Paris bedbug crisis: What are bedbugs and how can you get rid of them?

Blood-sucker: The bedbug
Blood-sucker: The bedbug

France is being over-run with bedbugs in its capital, ahead of hosting the Olympic Games 2024.

The surge of critters is being seen in Paris, with the sudden increase even resulting in the country’s Government launching a campaign against the creepy bugs.

The French Government has vowed to take action against the small blood-sucking insects.

French transport minister Clement Beaune said he would “bring together transport operators next week” to “undertake further action” to “reassure and protect” the public from the reported surge in the numbers of the pests.

Footage of the bugs has been shared with the government of the critter infiltrating public transport, local hotspots in the capital, and even cinemas.

Speaking to French TV station LCI on Friday, deputy mayor of Paris Emmanuel Gregoire called the phenomenon “widespread”.

He said: “You have to understand that in reality no-one is safe. Obviously, there are risk factors but, in reality, you can catch bedbugs anywhere and bring them home.”

What’s happening in Paris?

Three years ago, the French government launched an anti-bedbug campaign after seeing an increase in the numbers being reported, and even now there is a dedicated website and hotline to help those who may be suffering with an infestation.

The insects are being seen more and more frequently in Paris, which has led to the government getting involved again.

Mr Gregoire has said he does not believe this is a problem that is confined to Paris.

He explained: “There are 3.6 million people who come into Paris every day, and bedbugs do not stop on the outskirts of the city.”

An expert from France’s national health and sanitary body, Anses, said the problem was “an emerging phenomenon in France and almost everywhere in the world.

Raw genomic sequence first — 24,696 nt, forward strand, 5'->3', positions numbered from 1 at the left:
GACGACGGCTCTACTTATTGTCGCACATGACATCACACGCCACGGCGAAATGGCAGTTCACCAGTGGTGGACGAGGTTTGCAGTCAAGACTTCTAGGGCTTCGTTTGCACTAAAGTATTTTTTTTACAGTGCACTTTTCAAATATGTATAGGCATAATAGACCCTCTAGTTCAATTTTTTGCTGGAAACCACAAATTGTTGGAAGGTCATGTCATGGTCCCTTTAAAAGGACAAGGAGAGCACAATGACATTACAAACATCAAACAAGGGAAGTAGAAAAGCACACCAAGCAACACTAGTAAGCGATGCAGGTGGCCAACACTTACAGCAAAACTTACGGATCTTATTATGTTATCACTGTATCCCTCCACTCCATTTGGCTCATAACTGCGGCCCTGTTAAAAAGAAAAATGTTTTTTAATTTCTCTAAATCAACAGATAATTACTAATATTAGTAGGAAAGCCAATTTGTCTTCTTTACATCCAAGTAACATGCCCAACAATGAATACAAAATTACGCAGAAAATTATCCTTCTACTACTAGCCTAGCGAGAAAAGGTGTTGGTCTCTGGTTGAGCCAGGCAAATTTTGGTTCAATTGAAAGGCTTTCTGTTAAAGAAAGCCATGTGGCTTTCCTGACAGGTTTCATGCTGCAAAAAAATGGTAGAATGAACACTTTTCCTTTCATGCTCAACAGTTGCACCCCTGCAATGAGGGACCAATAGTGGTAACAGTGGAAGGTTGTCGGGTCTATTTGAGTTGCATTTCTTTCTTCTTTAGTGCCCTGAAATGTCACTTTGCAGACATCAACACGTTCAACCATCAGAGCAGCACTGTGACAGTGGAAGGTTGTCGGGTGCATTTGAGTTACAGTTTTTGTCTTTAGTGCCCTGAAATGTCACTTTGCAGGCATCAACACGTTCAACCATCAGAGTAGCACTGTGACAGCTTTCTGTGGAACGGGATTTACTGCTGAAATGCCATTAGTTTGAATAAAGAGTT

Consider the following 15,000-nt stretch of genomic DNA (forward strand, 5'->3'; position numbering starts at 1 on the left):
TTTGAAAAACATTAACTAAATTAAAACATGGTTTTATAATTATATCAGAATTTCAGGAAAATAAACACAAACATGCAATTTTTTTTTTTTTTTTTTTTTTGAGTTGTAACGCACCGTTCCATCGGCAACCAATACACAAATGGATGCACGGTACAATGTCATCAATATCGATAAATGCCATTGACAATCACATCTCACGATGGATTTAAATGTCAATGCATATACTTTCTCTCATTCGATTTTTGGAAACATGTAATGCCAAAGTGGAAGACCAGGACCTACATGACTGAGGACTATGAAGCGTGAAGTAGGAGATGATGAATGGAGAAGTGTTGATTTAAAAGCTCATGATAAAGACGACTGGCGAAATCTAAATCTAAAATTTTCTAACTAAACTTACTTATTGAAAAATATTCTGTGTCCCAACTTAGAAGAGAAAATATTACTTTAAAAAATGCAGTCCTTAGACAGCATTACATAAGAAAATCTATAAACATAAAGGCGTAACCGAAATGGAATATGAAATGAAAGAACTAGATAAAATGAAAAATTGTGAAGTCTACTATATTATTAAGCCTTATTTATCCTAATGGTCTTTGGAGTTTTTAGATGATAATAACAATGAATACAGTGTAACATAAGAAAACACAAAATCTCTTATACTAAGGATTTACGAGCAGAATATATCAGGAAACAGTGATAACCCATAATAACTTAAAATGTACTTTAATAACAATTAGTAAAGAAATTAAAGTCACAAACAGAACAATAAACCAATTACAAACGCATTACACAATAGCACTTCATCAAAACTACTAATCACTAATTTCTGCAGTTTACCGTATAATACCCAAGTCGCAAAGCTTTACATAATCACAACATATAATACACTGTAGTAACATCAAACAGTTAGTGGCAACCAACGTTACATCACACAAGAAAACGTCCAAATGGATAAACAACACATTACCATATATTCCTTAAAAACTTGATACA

“It’s mainly due to the movement of people, populations traveling, the fact that people stay in short-term accommodation and bring back bedbugs in their suitcases or luggage,” Johanna Fite, from the Anses department of risk assessment, told CNN after a video emerged of the bugs on public transport.

What are bedbugs?

According to the NHS website, bedbugs are small insects that often live on furniture or bedding. Their bites can be itchy, but do not usually cause other health problems.

They can be dark yellow, red, or brown, with adults normally measuring around 5mm long.

The NHS said: “Bedbugs can hide in many places, including on bed frames, mattresses, clothing, furniture, behind pictures, and under loose wallpaper.

“Signs of bedbugs include:

  • bites, often on skin exposed while sleeping, like the face, neck, and arms

  • spots of blood on your bedding, from the bites or from squashing a bedbug

  • small brown spots on bedding or furniture (bedbug poo).”

How do you treat bedbug bites?

Bedbug bites usually clear up on their own in a week or so but they can be uncomfortable.

Cool and damp cloths on the affected areas can relieve some of the discomfort and those who find themselves with an infestation should try not to scratch the bites to avoid them becoming infected.

If it becomes too uncomfortable, you can go to a local pharmacist, who can prescribe a mild steroid cream or antihistamines to help with swelling and discomfort.

How do you get rid of bedbugs?

Bedbugs are notoriously hard to get rid of because of their small size.

They can hide in tiny spots, being so small, and you may not notice others. They also lay eggs everywhere, making it hard to keep on top of once you have an infestation.

Some bedbugs are also resistant to some insecticides.

If you think you have bedbugs, you should contact your local council or pest control service to come in and do a professional service clean to get rid of them. They often will use treatments others are unable to get over the counter.

If you find you have an infestation, you should wash all affected clothing and bedding on a hot wash and tumble dry for at least 30 minutes.

Other ways of treating them include putting affected clothing and bedding in a plastic bag and freezing for three days, and keeping on top of cleaning and vacuuming regularly in the home to prevent them coming back.